Derek Jeter celebrates his 50th birthday on June 26th.

Derek Sanderson Jeter was born on June 26th, 1974, in Pequannock Township, New Jersey. From a young age, Jeter was involved in baseball, playing little league from the age of 5, and attending New York Yankees games with his family. While in high school, he was very successful on their baseball team with batting averages in the .500s in his sophomore, junior, and senior years. Also in his senior year, he was awarded heavily, including the Gatorade High School Player of the year, USA Today’s High School Player of the Year, and the B’nai B’rith Award for Scholar Athlete.

Despite earning a scholarship to play baseball at the University of Michigan, Derek Jeter was drafted sixth in the 1992 MLB draft by the Yankees. Jeter would play in the minors until 1995, when he temporarily took over for an injured Tony Fernández, only to be sent back down. The following year, he was given the chance to be the starting shortstop for the Yankees, hitting his first MLB homerun on opening day. That year, he had a .314 batting average with 10 home runs and 78 RBIs and unanimously voted to be the AL Rookie of the Year. That year, the Yankees made it to the playoffs, with Jeter playing a critical role in the team winning the 1996 World Series.

In 1997, Jeter had an almost negligible sophomore slump with a slightly lower .291 batting average and 70 RBIs and failed to lead the Yankees past the 1997 American League Division Series in the playoffs. The following year, Jeter showed why he was the first rookie shortstop since 1962 to start for the Yankees. In a season that earned him his first All-Star Game selection, he hit .324 and lead the league with 127 total runs, hit 19 home runs, and had 84 RBIs. Jeter and the Yankees ended the year with another world series title.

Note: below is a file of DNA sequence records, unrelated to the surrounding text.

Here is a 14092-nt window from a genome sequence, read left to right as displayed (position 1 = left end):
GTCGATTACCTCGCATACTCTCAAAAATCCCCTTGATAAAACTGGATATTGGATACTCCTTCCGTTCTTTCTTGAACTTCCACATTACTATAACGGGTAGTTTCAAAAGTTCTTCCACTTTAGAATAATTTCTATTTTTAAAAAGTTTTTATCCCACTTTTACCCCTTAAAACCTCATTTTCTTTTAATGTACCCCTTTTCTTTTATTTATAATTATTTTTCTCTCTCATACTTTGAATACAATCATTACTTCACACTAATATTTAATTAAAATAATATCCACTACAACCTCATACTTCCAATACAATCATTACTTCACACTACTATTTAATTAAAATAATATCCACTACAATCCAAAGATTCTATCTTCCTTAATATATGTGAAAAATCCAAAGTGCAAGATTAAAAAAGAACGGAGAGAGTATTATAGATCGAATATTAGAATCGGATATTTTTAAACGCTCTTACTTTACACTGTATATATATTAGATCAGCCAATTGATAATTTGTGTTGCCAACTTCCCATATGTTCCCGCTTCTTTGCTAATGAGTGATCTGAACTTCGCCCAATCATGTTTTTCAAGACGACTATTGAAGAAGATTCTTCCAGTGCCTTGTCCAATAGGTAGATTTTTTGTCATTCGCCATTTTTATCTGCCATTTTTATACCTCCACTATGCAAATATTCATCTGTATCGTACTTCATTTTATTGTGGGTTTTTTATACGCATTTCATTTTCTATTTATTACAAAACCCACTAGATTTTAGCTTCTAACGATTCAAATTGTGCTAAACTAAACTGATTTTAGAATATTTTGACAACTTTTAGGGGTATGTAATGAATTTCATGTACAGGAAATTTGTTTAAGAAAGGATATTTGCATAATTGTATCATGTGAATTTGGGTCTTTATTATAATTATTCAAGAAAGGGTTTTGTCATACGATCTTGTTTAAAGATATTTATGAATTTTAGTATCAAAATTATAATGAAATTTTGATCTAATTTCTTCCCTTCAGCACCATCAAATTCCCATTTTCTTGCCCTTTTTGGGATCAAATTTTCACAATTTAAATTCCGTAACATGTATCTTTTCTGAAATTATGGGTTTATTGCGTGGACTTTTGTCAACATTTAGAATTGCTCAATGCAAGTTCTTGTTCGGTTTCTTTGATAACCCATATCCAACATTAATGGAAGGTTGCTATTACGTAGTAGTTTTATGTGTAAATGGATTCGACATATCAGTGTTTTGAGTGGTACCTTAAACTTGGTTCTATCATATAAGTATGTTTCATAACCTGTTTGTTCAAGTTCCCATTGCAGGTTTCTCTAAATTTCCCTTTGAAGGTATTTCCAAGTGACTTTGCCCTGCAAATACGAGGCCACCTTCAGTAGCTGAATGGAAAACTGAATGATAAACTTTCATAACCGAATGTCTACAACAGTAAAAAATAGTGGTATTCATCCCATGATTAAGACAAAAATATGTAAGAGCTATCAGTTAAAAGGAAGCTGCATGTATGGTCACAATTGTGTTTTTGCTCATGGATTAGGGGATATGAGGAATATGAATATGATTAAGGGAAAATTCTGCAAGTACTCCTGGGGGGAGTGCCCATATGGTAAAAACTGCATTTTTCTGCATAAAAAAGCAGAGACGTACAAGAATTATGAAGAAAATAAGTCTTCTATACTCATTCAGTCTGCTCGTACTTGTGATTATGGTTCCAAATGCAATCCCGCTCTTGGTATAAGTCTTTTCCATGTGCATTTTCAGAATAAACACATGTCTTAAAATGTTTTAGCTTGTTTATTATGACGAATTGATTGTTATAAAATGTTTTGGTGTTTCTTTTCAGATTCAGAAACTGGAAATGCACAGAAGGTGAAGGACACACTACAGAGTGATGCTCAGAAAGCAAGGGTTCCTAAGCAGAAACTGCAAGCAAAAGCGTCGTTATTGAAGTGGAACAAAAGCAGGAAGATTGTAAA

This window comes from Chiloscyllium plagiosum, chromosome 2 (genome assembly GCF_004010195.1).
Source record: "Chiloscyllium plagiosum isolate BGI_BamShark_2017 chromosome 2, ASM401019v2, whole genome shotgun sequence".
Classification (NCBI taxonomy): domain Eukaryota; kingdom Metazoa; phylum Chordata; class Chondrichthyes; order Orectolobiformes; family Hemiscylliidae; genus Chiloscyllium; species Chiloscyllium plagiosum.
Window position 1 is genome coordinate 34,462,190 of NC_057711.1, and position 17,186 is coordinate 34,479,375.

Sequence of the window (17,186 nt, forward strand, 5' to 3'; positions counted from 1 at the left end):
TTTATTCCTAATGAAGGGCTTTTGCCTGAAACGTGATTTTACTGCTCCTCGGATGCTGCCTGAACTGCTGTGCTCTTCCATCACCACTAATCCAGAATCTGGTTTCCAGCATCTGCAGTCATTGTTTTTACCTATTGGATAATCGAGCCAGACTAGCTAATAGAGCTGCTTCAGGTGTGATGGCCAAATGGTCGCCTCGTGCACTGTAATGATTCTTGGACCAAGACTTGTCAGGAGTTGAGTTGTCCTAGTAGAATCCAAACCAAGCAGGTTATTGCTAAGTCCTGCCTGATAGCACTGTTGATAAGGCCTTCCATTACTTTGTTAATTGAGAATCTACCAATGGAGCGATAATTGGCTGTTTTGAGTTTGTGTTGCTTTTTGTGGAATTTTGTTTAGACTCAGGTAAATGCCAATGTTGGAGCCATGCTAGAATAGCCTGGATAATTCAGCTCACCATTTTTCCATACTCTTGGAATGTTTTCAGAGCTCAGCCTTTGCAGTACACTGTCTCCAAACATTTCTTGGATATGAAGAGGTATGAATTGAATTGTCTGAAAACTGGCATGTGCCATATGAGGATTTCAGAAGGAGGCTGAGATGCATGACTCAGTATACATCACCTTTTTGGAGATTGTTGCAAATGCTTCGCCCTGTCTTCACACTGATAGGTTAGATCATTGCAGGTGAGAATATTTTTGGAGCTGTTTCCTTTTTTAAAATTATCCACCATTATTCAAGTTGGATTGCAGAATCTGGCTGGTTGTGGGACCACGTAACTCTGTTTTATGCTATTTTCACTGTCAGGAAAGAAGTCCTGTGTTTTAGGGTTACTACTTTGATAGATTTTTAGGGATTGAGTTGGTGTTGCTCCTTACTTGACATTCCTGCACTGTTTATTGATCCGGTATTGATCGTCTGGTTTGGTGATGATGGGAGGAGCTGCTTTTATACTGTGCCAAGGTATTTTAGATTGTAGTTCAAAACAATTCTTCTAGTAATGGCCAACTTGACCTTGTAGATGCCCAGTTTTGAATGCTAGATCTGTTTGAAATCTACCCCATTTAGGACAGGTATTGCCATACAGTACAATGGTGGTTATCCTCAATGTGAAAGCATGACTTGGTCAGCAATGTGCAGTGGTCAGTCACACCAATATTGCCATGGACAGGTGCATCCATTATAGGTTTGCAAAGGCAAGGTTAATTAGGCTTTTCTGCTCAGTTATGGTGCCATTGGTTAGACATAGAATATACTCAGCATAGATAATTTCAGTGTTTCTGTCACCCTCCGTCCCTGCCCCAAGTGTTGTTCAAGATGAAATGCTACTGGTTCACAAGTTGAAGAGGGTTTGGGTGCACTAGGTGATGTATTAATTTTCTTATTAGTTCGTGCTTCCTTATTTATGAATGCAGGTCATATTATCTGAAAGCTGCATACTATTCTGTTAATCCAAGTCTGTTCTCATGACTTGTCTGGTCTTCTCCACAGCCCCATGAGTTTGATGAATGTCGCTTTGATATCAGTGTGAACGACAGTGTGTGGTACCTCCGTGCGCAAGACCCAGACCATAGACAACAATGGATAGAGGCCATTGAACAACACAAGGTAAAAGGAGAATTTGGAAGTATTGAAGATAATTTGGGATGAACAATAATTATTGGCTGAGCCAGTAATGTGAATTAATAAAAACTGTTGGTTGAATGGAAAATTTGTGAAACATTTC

The next season, Jeter was on top of the league, leading the American League with 219 hits, and finishing second in both batting average and runs with .349 and 134 respectively and landed his second All-Star spot and a third World Series title. In the 2000 season, Jeter continued to excel, hitting a team best .339 and making it to his third All-Star Game, becoming the first Yankee to win the All-Star Game MVP award. In a World Series against their cross-town rivals the New York Mets, Jeter hit for .409, with a leadoff home run on the first pitch of game 4 and another in game 5 that extended his hitting streak in the World Series to 14 games and earned him the World Series MVP award. This was the first, and so far only, time a player has won both World Series and All-Star Game MVP the same year.